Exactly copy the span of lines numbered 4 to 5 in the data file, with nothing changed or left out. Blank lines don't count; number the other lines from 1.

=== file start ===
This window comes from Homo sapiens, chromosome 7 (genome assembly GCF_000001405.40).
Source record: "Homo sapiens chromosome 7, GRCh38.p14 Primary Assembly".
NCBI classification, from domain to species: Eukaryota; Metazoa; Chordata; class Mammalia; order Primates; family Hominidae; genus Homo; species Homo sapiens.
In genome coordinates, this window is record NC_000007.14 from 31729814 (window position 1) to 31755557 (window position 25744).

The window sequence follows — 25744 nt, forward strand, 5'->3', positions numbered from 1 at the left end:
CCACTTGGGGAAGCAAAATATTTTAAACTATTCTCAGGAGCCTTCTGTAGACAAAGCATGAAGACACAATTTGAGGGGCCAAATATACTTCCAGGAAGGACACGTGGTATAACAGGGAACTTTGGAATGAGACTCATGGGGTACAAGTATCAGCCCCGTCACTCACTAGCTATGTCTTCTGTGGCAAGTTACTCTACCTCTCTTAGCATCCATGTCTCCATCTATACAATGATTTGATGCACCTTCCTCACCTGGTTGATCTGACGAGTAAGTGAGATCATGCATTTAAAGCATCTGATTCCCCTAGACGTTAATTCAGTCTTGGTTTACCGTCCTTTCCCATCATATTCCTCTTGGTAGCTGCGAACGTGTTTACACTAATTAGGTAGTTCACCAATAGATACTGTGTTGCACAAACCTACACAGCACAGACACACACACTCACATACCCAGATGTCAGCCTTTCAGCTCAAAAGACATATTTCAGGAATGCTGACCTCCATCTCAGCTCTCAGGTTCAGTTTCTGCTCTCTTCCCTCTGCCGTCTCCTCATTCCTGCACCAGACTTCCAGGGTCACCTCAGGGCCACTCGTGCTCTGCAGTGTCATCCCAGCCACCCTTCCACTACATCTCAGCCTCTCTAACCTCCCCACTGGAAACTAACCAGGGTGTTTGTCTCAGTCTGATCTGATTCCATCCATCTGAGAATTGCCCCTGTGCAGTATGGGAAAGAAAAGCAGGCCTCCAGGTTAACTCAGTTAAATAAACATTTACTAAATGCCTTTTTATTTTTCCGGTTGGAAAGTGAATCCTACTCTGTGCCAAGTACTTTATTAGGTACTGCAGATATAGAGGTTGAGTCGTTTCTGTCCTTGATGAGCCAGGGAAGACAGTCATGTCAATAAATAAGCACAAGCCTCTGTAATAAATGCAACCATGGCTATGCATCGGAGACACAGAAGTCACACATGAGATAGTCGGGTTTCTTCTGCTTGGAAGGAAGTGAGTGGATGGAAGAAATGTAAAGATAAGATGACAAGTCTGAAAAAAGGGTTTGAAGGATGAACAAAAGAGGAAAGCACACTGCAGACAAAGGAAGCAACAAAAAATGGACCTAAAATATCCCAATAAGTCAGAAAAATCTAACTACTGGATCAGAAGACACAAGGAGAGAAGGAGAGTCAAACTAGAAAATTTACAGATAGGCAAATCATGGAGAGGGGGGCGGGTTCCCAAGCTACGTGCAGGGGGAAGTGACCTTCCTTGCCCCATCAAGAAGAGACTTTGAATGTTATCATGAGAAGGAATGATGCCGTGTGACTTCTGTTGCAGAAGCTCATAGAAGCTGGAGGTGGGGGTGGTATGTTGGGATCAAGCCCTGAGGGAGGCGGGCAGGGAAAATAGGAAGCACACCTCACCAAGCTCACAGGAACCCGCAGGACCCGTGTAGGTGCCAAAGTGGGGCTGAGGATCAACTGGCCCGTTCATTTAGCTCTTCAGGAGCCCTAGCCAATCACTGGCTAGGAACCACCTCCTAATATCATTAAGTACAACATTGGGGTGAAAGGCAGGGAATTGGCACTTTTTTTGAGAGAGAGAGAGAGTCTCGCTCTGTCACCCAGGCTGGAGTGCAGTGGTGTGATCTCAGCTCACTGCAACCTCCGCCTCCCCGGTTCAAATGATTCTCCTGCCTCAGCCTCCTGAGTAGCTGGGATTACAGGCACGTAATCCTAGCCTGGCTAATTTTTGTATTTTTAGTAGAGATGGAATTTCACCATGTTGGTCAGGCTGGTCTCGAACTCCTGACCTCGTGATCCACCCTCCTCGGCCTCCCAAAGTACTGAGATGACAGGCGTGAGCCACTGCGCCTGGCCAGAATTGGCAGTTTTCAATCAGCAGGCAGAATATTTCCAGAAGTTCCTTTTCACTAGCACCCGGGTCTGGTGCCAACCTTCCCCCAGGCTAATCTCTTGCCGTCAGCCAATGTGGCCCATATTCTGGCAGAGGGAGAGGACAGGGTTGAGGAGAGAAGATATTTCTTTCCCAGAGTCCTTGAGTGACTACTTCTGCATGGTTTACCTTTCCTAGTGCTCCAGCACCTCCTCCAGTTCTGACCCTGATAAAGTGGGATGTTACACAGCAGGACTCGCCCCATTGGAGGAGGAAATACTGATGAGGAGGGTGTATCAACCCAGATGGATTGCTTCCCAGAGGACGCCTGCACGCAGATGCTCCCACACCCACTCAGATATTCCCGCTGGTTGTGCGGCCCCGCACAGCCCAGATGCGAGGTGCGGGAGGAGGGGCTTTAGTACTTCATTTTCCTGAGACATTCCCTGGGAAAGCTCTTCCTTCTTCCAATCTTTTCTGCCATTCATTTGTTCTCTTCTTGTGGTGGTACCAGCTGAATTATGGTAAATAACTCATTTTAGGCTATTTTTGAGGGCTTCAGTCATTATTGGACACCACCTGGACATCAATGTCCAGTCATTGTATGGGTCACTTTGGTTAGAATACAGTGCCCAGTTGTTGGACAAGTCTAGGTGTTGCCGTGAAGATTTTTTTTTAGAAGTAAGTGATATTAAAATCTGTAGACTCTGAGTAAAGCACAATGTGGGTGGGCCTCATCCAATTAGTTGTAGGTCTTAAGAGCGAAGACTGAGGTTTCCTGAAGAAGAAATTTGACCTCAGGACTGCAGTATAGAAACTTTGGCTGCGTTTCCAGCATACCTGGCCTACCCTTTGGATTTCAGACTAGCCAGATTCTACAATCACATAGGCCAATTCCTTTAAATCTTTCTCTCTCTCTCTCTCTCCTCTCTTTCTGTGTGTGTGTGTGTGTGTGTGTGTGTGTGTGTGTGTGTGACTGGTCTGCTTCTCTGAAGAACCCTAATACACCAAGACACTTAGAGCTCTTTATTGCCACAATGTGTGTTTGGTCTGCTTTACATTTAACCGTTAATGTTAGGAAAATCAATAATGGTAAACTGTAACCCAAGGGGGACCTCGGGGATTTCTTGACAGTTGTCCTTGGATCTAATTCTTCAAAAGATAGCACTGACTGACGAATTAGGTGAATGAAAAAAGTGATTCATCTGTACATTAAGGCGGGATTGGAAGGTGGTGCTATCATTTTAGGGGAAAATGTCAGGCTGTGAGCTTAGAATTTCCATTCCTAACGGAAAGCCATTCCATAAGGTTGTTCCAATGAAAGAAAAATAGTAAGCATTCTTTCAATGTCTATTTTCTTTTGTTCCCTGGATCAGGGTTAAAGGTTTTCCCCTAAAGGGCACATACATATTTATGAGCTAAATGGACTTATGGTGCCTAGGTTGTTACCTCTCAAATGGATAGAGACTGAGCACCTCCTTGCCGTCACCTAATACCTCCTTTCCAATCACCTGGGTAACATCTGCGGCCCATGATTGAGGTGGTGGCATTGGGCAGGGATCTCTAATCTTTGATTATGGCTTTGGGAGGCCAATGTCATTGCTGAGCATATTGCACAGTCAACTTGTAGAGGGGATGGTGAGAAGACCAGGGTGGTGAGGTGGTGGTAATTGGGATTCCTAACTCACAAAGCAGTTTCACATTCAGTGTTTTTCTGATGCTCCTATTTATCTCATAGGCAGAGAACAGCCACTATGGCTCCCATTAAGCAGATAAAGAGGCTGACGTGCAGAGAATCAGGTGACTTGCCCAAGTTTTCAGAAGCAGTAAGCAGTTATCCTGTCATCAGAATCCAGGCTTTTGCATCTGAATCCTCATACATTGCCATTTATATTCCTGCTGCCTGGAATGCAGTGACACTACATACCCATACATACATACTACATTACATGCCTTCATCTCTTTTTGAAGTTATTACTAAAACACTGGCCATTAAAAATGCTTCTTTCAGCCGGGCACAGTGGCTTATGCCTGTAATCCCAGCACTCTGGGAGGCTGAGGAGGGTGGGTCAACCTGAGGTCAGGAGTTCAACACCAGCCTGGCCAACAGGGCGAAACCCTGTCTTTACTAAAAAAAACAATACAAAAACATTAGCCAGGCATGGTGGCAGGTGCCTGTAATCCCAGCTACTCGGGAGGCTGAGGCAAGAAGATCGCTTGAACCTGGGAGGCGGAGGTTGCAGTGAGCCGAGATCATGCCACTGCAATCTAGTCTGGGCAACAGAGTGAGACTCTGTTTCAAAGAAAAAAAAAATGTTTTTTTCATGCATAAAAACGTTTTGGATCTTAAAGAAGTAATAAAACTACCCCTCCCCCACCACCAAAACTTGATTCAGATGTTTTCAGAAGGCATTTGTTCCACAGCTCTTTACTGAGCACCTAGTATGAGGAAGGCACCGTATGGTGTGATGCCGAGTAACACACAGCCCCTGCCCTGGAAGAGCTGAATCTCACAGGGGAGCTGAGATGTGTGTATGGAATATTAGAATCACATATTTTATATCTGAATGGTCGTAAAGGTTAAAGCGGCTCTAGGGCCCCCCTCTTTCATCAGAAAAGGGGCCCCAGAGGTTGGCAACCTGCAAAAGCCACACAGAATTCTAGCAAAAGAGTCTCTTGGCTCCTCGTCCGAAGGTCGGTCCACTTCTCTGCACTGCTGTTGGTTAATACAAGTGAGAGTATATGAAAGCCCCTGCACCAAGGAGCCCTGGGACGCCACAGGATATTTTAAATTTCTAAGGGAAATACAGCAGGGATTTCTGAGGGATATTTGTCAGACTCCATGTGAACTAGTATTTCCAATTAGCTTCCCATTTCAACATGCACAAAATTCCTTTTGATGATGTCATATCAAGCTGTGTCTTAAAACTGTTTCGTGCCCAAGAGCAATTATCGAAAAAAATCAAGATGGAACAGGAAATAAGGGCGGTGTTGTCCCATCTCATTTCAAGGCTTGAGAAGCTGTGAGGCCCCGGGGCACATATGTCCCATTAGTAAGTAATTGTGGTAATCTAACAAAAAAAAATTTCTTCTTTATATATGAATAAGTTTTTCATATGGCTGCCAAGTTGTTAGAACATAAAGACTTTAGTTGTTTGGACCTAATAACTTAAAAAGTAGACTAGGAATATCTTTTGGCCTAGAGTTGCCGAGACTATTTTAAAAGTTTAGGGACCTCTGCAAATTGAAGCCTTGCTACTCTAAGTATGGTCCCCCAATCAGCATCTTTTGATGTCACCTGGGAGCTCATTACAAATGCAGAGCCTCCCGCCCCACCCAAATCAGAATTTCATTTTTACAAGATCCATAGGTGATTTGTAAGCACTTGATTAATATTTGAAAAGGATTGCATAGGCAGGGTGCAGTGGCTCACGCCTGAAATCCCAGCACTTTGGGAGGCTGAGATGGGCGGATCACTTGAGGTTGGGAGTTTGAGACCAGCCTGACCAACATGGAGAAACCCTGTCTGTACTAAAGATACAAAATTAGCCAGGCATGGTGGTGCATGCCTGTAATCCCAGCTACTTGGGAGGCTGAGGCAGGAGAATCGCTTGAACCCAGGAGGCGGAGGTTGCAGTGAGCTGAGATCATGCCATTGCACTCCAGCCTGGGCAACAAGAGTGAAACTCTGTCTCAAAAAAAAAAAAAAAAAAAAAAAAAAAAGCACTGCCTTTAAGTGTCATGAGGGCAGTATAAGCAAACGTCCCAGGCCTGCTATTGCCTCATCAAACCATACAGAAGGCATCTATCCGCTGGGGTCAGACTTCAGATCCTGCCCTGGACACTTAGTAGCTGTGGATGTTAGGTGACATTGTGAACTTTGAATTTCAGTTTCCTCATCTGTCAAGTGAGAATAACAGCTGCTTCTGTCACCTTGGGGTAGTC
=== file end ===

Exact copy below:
In genome coordinates, this window is record NC_000007.14 from 31729814 (window position 1) to 31755557 (window position 25744).

The window sequence follows — 25744 nt, forward strand, 5'->3', positions numbered from 1 at the left end: